French is a daughter of Latin, so it's safe to say its vocabulary is inherited from Latin. Or is it? Basic vocabulary items such chien, chat, eau, feu can be considered as inherited as they are, well, basic, and also have undergone dramatic changes regarding forms and pronunciations. Some items are obviously (or are they?) borrowed directly from Latin, such as anus, cactus, etc. as they never underwent any significant modifications. Some items such as impératrice, in-, Amérique appear to be kind of middle ground, as they were introduced more recently and underwent only minor nativization (compare empereur, en- which underwent more notable changes).

So my question is: What are the criteria for the "inheritedness" of a word derived from Latin? In other words, how can we determine if a word is inherited from Latin, or just a mere borrowing from Latin?

  • Pour Amérique, c'est raté: ça vient du prénom d'Amerigo Vespucci, variante italienne du prénom d'origine germanique: Aymeric. – mouviciel Dec 1 '20 at 14:18

The criterion is continuity. In the course of the historical development from Latin to modern French, was the word always present? Then it is considered inherited.

Was it at some point not present, then introduced from a language that was, at the time, not the same language as (whatever phase) French (was in)? Then there was discontinuity, and the word is considered to have been borrowed at that time from that other language.

  • Do you have any sources that suggest the date of attestation of the so-called inherited words? Apparently you suggest that time is the decisive criterion, but I can't find any sources that tell me when the words are attested. And even then, since Latin is the mother of French, it's not always clear-cut if there was any discontinuity at all. The only cases where discontinuity is obvious to me is where words ultimately derived from Latin were indirectly borrowed from another daughter language (Spanish or Italian for example). – Vun-Hugh Vaw Dec 6 '16 at 1:16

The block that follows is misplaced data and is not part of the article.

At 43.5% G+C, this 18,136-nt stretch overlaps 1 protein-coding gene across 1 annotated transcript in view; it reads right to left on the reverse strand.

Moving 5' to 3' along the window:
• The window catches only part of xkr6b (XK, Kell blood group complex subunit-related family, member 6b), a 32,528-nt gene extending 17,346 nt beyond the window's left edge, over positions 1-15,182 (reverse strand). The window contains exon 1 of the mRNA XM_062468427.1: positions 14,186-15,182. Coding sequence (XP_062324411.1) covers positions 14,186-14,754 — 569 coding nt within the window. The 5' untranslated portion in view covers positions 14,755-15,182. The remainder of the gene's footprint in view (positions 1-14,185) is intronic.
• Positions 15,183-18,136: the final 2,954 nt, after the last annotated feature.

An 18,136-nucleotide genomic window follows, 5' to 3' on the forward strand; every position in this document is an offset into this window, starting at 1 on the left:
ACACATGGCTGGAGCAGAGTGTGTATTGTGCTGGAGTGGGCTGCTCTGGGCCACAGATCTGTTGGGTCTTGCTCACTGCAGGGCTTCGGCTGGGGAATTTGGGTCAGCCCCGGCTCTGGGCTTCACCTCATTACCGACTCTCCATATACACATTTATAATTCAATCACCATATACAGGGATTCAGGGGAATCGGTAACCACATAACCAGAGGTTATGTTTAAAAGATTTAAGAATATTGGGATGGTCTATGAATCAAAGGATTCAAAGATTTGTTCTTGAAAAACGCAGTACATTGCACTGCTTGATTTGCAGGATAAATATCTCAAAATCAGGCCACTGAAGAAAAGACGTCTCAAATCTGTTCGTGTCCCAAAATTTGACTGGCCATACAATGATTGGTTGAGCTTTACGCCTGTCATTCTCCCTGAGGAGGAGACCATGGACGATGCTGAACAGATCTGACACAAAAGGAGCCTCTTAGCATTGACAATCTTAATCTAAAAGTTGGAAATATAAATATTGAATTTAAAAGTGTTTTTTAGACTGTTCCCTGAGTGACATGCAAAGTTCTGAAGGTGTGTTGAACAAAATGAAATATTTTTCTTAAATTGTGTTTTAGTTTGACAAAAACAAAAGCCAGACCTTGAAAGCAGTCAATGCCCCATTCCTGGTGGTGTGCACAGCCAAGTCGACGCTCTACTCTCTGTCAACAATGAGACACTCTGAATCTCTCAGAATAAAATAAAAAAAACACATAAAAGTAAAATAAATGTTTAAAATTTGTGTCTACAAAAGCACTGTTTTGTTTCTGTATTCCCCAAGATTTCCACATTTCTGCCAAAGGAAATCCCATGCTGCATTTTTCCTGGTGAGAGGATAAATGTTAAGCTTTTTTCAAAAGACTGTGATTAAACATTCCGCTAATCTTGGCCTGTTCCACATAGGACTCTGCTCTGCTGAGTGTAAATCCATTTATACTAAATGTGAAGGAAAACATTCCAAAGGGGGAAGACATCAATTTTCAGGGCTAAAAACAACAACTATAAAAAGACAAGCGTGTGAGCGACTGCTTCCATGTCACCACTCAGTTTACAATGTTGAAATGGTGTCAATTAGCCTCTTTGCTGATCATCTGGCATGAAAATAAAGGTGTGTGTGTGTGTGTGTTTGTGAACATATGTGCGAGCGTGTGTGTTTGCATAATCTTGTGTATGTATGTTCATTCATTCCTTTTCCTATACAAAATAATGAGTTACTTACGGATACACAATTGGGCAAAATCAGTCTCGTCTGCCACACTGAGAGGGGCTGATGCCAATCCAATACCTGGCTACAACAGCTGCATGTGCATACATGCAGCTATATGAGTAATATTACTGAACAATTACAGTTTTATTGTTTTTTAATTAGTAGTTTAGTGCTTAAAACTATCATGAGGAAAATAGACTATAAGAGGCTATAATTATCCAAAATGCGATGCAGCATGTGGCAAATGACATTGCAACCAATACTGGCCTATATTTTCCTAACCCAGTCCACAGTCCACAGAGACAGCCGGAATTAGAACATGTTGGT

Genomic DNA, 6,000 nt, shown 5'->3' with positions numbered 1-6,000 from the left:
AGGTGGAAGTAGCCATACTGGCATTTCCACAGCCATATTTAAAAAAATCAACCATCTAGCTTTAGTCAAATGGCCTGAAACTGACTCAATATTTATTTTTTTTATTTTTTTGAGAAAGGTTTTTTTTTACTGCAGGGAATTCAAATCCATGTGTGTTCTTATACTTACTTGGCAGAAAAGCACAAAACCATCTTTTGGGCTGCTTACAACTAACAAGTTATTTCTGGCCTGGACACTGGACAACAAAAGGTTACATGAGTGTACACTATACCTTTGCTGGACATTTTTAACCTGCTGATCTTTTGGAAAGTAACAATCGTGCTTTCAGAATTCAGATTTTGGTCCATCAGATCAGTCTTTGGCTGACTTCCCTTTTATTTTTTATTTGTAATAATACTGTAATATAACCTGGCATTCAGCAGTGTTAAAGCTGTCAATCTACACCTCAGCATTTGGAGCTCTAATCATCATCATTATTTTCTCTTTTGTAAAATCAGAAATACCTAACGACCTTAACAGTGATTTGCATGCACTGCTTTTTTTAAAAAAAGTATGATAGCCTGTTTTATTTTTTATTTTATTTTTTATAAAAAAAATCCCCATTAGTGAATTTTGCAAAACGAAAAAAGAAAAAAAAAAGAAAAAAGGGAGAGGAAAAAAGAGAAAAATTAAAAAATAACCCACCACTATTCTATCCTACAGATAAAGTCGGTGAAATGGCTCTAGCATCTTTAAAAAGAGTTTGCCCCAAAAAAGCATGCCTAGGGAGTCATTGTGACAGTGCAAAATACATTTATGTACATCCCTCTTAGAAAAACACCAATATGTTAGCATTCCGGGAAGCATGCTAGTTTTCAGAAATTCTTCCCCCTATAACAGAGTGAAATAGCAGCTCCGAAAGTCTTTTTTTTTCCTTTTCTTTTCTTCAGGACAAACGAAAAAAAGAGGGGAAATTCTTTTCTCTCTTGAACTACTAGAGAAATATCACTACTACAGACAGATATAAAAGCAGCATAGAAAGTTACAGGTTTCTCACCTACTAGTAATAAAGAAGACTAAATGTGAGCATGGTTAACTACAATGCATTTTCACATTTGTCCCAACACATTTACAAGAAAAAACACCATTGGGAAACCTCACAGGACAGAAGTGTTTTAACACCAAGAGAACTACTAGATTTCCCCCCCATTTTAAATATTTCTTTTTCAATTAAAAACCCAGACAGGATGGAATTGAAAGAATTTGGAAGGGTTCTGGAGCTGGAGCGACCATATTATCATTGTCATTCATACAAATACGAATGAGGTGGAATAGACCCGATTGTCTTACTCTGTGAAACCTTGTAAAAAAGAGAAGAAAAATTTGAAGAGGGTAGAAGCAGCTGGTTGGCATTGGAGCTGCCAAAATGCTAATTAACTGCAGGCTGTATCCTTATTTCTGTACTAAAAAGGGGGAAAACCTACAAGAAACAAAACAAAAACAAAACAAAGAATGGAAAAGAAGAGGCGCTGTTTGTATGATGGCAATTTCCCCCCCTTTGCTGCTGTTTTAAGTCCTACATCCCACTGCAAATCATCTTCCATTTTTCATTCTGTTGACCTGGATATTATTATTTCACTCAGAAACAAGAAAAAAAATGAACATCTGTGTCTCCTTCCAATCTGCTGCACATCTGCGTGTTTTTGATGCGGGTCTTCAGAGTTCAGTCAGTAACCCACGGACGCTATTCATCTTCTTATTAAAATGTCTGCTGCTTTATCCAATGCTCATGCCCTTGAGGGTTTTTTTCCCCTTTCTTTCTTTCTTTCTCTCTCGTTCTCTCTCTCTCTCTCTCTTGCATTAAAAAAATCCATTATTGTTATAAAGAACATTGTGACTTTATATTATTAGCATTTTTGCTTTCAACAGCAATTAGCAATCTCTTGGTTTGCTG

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    @Vun-HughVaw: You're right: the limits are ultimately often not known—and, what is more, often not clear. In those cases, we cannot tell whether a certain word is inherited or borrowed. Many subtle cases also depend on one's definition of the beginning and the end of a language. Are Old French and Modern French one language, if one borrows a word now that was never used since Old French? The definition of "one language" is not always clear. So it is also sometimes simply a choice. In language, there is often ultimately no final truth. – Cerberus Jan 18 '17 at 1:51

Pretty simple: is there the same word in Latin ?

  • Yes ? -> It's borrowed from Latin.

  • No ? -> It's not.

If it's not borrowed from Latin it can still have a Latin etymology (like in "empereur", which is not a latin word)

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    In this case maybe you should rephrase your question, the point is not very clear. – Anne Aunyme Dec 5 '16 at 12:47

I don't think the "middle ground" words are that different from inherited words. Just because they went through less change doesn't mean they were imported later, or that they are "less inherited and more borrowed".

Apart from that, it's fairly easy to know if a word is borrowed or inherited. Is it originally a scientific word ? Biology, psychology, mathematics ? If so, it's borrowed. It can also extend to literature or philosophy.